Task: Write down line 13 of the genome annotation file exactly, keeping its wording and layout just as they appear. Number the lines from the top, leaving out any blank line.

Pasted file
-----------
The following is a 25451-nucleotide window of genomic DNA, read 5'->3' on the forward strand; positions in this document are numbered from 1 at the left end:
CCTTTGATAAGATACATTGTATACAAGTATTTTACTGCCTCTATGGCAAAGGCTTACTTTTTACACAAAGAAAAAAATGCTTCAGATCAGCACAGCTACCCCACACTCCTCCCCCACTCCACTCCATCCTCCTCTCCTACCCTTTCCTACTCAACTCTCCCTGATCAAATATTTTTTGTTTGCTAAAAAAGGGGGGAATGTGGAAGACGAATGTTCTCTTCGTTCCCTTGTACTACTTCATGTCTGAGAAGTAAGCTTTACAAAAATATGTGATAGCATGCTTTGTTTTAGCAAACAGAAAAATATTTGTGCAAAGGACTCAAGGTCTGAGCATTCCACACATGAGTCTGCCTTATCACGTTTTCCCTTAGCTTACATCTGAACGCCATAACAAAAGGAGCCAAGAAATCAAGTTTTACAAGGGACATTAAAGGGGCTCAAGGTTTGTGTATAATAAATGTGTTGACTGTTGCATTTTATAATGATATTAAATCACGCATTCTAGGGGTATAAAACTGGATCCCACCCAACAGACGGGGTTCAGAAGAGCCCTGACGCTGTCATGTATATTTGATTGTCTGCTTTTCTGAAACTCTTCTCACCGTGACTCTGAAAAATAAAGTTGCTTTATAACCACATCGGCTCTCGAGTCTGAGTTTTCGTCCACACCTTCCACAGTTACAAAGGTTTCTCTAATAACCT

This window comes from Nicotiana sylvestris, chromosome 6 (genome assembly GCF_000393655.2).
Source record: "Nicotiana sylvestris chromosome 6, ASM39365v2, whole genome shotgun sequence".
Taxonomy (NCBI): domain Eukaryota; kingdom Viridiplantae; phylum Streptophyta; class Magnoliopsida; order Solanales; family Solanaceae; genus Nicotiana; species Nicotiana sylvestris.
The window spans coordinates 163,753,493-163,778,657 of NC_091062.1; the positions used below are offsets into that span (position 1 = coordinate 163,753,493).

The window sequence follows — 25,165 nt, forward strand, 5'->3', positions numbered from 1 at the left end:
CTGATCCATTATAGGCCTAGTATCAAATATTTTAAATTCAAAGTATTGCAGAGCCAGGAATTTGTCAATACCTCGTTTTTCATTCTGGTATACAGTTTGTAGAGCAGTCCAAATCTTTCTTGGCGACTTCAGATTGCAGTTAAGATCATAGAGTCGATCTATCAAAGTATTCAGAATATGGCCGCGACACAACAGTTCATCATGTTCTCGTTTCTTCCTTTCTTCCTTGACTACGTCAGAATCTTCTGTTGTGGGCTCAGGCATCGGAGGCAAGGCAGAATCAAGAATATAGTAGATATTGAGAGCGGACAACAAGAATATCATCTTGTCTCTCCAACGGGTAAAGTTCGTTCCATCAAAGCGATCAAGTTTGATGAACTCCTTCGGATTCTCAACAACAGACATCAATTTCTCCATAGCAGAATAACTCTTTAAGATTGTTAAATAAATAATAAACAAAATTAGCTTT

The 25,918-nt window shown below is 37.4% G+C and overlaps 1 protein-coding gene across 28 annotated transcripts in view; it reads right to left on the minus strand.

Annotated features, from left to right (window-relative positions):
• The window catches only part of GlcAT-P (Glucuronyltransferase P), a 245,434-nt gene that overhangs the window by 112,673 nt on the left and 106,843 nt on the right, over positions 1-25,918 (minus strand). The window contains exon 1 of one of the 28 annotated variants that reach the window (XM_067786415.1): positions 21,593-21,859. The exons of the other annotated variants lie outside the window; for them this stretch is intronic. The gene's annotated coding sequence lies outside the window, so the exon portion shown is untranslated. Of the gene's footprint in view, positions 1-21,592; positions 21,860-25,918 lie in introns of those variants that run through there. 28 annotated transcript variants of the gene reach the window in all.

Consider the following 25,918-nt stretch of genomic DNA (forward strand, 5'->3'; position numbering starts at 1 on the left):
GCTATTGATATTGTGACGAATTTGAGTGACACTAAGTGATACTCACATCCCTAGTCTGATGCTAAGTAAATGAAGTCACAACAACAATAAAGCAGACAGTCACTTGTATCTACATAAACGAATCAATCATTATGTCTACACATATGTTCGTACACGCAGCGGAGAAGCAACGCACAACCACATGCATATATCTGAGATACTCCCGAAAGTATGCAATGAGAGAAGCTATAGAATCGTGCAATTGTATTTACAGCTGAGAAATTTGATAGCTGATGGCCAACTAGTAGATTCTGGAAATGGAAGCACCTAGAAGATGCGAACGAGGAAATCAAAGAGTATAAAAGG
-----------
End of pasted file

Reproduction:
GCTATTGATATTGTGACGAATTTGAGTGACACTAAGTGATACTCACATCCCTAGTCTGATGCTAAGTAAATGAAGTCACAACAACAATAAAGCAGACAGTCACTTGTATCTACATAAACGAATCAATCATTATGTCTACACATATGTTCGTACACGCAGCGGAGAAGCAACGCACAACCACATGCATATATCTGAGATACTCCCGAAAGTATGCAATGAGAGAAGCTATAGAATCGTGCAATTGTATTTACAGCTGAGAAATTTGATAGCTGATGGCCAACTAGTAGATTCTGGAAATGGAAGCACCTAGAAGATGCGAACGAGGAAATCAAAGAGTATAAAAGG